Iowa Court Finds Boundary by Acquiescence But Denies Damages
On April 15, 2020, the Iowa Court of Appeals issued a ruling finding a boundary by acquiescence and denying damages for a trespass claim. Because previous adjoining landowners treated a cement seam as the boundary line for more than ten years, they created a new boundary through the doctrine of boundary by acquiescence. Although determining that a new boundary was created, the court ruled that the prevailing landowner presented insufficient evidence of trespass damages.
The defendant purchased her property in 2012. In 2015, the plaintiff moved in next door to the defendant. The next year, the plaintiff paid for a survey which revealed the defendant had landscaped part of his property. The plaintiff paid a contractor to remove trees and plants which the survey revealed to be on his land. He then filed a lawsuit against the defendant for ejectment of additional landscaping and inanimate objects on the property in dispute. The defendant asserted counterclaims of boundary by acquiescence and adverse possession. She also sought damages for trespass and destruction of property.
At trial, the district court found that the defendant established a boundary by acquiescence or, in the alternative, adverse possession. The trial court declined to award any damages for trespass or destruction of property and denied the plaintiff’s ejectment claim. The lower court quieted title in the strip of land to the defendant. Both parties appealed.
Boundary by Acquiescence
Boundary by acquiescence occurs when two adjoining landowners mutually recognize a dividing property line for at least ten years. The dividing line must be clearly marked in some way and both parties must be aware of the boundary line. Acceptance can be inferred from the failure of a landowner to dispute the boundary line for the ten year period.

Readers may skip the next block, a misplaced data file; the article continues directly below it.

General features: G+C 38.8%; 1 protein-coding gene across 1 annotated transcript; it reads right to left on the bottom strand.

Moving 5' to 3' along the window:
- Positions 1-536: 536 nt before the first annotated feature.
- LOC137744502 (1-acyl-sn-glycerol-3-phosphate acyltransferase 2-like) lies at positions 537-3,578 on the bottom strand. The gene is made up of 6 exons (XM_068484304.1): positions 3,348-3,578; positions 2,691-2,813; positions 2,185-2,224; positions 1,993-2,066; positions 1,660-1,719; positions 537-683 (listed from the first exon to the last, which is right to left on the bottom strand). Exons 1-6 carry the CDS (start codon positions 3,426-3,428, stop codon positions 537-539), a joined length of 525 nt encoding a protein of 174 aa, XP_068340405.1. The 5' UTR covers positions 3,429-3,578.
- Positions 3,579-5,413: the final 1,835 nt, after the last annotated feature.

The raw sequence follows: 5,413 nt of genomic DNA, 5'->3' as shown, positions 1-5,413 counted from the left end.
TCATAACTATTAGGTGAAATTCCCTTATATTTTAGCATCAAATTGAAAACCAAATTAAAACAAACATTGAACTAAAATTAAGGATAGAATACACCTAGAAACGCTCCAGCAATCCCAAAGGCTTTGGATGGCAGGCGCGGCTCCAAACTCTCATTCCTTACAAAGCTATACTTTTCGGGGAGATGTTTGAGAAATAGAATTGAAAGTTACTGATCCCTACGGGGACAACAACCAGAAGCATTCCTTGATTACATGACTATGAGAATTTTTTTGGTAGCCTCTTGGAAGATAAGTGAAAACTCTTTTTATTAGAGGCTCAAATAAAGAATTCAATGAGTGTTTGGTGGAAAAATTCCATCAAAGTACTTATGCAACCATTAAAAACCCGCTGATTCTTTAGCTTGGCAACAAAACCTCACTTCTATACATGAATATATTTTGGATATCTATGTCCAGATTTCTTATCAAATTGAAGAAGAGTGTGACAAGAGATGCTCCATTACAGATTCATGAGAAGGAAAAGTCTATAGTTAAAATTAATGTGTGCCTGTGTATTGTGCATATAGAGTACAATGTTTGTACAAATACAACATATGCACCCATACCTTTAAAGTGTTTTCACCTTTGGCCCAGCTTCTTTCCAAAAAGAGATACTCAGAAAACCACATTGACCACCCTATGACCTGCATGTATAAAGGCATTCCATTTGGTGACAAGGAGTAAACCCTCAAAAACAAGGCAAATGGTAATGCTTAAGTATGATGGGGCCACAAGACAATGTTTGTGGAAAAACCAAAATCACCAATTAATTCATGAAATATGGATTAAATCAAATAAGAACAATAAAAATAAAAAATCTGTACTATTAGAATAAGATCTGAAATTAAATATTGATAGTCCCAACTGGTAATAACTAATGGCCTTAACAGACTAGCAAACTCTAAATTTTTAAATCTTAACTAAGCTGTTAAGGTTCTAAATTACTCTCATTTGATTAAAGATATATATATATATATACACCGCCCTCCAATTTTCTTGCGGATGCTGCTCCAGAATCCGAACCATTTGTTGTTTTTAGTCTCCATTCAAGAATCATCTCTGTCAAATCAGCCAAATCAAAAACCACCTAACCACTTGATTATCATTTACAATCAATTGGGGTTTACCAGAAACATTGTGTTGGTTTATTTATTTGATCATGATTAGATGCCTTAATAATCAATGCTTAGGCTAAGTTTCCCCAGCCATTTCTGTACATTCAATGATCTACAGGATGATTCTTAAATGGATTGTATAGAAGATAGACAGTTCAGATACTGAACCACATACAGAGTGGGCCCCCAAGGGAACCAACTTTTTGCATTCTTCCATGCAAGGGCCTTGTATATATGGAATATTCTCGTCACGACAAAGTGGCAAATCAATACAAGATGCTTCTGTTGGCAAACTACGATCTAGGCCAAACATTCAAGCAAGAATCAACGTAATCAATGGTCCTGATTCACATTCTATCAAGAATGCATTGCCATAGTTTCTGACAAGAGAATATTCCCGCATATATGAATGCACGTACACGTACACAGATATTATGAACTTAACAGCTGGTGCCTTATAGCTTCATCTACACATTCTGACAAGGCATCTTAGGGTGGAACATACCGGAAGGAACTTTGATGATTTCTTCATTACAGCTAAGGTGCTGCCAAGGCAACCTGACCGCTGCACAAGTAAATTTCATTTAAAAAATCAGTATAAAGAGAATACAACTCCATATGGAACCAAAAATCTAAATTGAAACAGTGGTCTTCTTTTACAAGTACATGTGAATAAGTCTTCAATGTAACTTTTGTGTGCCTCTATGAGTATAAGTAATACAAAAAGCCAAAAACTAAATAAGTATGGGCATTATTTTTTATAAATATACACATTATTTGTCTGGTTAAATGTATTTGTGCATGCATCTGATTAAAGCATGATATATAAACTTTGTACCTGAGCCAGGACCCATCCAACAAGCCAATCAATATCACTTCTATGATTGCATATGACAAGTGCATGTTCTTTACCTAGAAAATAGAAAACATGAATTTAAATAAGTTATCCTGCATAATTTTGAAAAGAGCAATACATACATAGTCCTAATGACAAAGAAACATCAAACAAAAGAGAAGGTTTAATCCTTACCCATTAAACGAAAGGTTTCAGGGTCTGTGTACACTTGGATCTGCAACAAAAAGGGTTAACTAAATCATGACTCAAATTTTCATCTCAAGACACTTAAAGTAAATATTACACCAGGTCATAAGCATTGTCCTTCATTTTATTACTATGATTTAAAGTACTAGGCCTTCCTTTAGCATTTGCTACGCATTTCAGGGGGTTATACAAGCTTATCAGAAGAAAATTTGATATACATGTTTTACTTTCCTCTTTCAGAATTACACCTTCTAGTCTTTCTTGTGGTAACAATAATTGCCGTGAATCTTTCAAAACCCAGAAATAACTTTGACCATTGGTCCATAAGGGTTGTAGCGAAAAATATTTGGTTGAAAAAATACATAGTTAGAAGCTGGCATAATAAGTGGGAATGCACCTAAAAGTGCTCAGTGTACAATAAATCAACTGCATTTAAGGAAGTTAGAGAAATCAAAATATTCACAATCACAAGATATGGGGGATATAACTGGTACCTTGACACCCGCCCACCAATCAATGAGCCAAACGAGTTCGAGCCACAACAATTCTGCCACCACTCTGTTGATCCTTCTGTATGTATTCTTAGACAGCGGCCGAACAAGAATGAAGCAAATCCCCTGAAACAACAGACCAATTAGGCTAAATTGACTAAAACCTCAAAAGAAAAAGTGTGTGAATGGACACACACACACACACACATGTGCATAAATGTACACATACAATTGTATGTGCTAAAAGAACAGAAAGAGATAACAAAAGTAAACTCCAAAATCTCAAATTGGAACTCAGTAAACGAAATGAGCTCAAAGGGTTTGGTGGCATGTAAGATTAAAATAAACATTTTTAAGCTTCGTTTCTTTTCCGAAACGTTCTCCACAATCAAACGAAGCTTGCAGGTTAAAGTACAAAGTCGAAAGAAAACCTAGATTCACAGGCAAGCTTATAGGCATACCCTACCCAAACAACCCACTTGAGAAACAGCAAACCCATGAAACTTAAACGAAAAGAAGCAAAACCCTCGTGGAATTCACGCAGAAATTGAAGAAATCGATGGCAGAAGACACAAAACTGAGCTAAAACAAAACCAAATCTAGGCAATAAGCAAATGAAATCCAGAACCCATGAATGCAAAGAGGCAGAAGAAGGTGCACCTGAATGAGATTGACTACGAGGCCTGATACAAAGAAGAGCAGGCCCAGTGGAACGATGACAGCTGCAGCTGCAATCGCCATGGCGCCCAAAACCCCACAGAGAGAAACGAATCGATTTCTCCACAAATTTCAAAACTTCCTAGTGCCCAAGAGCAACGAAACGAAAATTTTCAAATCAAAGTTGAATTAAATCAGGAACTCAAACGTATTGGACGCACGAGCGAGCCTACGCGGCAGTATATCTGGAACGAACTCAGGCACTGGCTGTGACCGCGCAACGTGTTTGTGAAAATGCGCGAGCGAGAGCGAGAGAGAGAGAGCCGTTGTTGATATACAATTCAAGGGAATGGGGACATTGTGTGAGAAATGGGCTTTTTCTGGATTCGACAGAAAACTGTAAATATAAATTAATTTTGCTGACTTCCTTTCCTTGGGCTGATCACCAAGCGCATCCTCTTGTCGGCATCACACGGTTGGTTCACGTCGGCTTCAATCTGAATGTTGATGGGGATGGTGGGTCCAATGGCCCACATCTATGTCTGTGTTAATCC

The plaintiff claimed there was no clear boundary line because the area was wooded and not maintained. However, the trial court found that the defendant’s predecessor clearly established boundary by acquiescence. The predecessor had maintained the western portion of the property up to a cement seam by mowing, landscaping, and generally caring for the area for much longer than ten years. When the defendant purchased the property, she spoke to the plaintiff’s predecessor who also identified the cement seam as the boundary line. The defendant continued to maintain this area when she purchased it. The Court of Appeals reviewed the evidence and agreed that it satisfied the requirements for boundary by acquiescence.
Trespass and Damages
The defendant appealed the denial of her claim for trespass damages, claiming that the plaintiff had “destroyed her landscaping, reseeded the area, and committed unspeakable acts.” She sought damages to restore the land to the condition it was before the landscaping was destroyed and the area regraded. At trial, the defendant testified she was particularly concerned with water damage and flooding because her property is downhill from the plaintiff’s.
The district court found that the defendant did not prove that the plaintiff was liable for the water damage, nor did she present evidence on the cost to replace trees and plants the neighbor removed. Because of this, the Court of Appeals affirmed the lower court’s ruling denying an award of damages.
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